Functions of the Skeletal System

The skeletal system has five main functions. These are support, protection, motion, storage of minerals and triglycerides, and blood cell formation.


The skeletal system provides a framework for the body. This framework allows you to stand up straight and maintain proper posture.


The skeletal system acts as a barrier, protecting our internal organs, for example, the heart and lungs are protected by the rib cage, and the skull provides protection to the brain.


The bones in the skeletal system act as levers or fulcrums, allowing rotation and movement in the joints. This enables us to perform a wide range of physical activities, from walking and running to more complex movements like throwing a ball or playing an instrument. The ribs play a crucial role in breathing by allowing rotation and movement, which results in a larger lung volume, less pressure in the lungs, and the ability to take in more air.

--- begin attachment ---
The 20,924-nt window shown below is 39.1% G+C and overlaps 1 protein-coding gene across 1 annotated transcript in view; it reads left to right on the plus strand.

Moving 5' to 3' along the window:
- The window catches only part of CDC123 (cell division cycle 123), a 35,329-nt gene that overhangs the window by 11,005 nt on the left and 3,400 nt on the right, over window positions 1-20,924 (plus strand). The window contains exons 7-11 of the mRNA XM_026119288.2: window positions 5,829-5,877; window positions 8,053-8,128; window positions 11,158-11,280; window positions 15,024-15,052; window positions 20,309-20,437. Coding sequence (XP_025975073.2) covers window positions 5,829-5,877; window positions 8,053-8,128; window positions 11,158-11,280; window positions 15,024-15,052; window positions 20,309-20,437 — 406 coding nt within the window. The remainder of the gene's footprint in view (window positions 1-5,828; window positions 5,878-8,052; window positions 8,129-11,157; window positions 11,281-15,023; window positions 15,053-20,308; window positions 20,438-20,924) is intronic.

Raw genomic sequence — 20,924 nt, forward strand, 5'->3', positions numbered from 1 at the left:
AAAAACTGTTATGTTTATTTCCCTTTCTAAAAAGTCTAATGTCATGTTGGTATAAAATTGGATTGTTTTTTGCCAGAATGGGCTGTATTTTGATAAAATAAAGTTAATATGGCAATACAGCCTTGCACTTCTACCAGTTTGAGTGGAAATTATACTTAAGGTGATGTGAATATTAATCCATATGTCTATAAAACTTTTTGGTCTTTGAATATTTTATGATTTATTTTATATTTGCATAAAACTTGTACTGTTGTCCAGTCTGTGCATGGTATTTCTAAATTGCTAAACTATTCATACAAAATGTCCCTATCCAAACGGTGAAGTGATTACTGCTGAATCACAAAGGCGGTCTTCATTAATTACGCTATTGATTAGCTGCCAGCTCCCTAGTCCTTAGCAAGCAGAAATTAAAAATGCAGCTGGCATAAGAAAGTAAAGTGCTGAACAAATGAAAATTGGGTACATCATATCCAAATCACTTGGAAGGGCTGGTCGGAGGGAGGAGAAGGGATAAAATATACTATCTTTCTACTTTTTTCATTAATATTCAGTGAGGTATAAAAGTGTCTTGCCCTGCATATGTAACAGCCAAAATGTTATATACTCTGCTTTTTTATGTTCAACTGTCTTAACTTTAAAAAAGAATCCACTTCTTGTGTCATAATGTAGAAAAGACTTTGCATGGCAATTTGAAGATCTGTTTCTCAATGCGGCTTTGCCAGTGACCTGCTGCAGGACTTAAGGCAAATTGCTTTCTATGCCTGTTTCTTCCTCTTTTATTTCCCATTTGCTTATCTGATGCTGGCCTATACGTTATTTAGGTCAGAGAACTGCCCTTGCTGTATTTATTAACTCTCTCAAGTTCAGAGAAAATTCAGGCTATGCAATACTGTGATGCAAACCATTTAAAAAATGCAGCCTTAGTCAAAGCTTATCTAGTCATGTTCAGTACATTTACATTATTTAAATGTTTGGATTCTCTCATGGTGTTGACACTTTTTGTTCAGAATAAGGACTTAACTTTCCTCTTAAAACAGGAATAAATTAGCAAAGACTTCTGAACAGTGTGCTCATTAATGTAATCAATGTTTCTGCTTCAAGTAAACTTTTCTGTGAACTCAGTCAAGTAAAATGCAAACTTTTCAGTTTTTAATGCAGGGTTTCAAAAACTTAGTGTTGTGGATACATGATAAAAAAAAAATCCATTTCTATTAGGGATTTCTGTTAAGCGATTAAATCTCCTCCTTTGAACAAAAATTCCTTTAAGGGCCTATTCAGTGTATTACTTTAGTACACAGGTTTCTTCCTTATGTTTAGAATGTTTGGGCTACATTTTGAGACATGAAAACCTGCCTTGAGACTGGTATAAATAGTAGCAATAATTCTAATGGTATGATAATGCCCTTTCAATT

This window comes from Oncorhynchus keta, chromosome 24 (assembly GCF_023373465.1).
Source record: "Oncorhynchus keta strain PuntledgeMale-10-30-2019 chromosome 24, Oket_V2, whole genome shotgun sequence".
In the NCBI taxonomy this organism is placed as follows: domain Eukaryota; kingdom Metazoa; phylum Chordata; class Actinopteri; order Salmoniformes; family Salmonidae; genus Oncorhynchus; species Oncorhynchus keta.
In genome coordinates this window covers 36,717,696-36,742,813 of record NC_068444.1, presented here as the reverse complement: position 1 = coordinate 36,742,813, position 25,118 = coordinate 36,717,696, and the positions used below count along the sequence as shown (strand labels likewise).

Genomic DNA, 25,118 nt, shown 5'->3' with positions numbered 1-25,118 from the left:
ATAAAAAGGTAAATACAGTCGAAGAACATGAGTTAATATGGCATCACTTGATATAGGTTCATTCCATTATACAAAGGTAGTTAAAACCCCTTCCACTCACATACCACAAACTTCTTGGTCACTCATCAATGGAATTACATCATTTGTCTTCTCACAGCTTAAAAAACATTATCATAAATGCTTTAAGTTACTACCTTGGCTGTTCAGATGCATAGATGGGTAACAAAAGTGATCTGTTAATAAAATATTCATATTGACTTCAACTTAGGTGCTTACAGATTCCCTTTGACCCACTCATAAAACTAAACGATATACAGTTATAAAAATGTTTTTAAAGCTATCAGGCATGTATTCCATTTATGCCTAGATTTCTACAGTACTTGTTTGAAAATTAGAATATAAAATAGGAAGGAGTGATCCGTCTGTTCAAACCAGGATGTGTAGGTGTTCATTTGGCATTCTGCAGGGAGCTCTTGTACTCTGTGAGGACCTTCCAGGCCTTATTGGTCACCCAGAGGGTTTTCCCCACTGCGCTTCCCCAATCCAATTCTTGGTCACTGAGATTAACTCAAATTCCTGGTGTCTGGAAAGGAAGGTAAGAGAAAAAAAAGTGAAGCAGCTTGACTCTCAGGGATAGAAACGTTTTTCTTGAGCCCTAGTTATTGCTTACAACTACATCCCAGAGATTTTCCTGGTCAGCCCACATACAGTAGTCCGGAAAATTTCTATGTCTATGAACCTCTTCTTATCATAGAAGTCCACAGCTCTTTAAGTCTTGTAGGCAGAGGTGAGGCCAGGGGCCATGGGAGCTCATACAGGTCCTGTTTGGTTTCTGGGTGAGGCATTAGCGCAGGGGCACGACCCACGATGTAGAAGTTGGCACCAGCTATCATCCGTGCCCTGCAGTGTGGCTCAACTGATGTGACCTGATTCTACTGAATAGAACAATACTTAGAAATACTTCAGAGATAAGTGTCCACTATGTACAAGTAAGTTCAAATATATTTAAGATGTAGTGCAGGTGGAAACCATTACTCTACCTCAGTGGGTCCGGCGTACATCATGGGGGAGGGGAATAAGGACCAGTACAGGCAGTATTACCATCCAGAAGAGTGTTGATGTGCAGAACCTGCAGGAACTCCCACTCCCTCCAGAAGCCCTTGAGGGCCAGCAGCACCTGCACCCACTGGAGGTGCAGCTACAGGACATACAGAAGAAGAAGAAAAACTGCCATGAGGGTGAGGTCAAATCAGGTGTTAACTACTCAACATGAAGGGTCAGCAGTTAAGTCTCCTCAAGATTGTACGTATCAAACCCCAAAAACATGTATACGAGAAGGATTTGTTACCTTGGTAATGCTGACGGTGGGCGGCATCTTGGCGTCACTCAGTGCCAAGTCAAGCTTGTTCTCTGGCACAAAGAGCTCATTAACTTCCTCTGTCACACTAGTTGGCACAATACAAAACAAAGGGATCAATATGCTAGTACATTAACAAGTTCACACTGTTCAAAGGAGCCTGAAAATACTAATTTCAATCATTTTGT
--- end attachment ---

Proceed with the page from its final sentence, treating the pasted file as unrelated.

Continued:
The primary storage area for calcium and phosphorus, minerals that are essential for life, is in the skeletal system. These minerals are crucial for maintaining healthy bones and are also important for other bodily functions such as muscle contraction and transmission of messages throughout the nervous system. Also, the long bones of the skeletal system contain yellow bone marrow, which is a storage area for fat.

Blood Cell Formation

Some bones contain red bone marrow. Both red blood cells and white blood cells are made in the red bone marrow.